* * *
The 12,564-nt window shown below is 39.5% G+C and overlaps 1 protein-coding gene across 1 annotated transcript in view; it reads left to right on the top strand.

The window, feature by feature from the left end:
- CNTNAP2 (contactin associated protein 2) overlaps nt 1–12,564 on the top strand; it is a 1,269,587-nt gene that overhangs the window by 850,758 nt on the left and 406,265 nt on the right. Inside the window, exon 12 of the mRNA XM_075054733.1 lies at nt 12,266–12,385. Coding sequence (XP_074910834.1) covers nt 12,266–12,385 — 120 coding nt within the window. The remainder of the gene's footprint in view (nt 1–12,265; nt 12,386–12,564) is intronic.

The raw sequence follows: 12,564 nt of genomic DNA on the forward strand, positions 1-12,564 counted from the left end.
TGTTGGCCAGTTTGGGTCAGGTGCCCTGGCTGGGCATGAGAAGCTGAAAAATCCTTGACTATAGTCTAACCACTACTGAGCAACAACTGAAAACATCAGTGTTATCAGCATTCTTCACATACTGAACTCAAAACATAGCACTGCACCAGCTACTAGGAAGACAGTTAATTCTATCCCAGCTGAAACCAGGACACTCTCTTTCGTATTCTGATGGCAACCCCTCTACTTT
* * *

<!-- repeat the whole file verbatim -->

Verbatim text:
The 12,564-nt window shown below is 39.5% G+C and overlaps 1 protein-coding gene across 1 annotated transcript in view; it reads left to right on the top strand.

The window, feature by feature from the left end:
- CNTNAP2 (contactin associated protein 2) overlaps nt 1–12,564 on the top strand; it is a 1,269,587-nt gene that overhangs the window by 850,758 nt on the left and 406,265 nt on the right. Inside the window, exon 12 of the mRNA XM_075054733.1 lies at nt 12,266–12,385. Coding sequence (XP_074910834.1) covers nt 12,266–12,385 — 120 coding nt within the window. The remainder of the gene's footprint in view (nt 1–12,265; nt 12,386–12,564) is intronic.

The raw sequence follows: 12,564 nt of genomic DNA on the forward strand, positions 1-12,564 counted from the left end.
TGTTGGCCAGTTTGGGTCAGGTGCCCTGGCTGGGCATGAGAAGCTGAAAAATCCTTGACTATAGTCTAACCACTACTGAGCAACAACTGAAAACATCAGTGTTATCAGCATTCTTCACATACTGAACTCAAAACATAGCACTGCACCAGCTACTAGGAAGACAGTTAATTCTATCCCAGCTGAAACCAGGACACTCTCTTTCGTATTCTGATGGCAACCCCTCTACTTT